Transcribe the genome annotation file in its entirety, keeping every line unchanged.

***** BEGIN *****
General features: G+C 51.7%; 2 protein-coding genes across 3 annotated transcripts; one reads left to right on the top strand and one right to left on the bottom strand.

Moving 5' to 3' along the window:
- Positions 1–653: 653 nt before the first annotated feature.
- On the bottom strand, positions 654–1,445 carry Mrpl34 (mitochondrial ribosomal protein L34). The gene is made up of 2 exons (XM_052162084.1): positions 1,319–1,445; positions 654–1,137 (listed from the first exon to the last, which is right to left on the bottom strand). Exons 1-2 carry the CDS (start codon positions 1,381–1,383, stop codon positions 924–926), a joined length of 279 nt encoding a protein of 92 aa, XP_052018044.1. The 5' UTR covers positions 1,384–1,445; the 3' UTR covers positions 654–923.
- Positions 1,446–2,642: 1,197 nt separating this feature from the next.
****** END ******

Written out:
General features: G+C 51.7%; 2 protein-coding genes across 3 annotated transcripts; one reads left to right on the top strand and one right to left on the bottom strand.

Moving 5' to 3' along the window:
- Positions 1–653: 653 nt before the first annotated feature.
- On the bottom strand, positions 654–1,445 carry Mrpl34 (mitochondrial ribosomal protein L34). The gene is made up of 2 exons (XM_052162084.1): positions 1,319–1,445; positions 654–1,137 (listed from the first exon to the last, which is right to left on the bottom strand). Exons 1-2 carry the CDS (start codon positions 1,381–1,383, stop codon positions 924–926), a joined length of 279 nt encoding a protein of 92 aa, XP_052018044.1. The 5' UTR covers positions 1,384–1,445; the 3' UTR covers positions 654–923.
- Positions 1,446–2,642: 1,197 nt separating this feature from the next.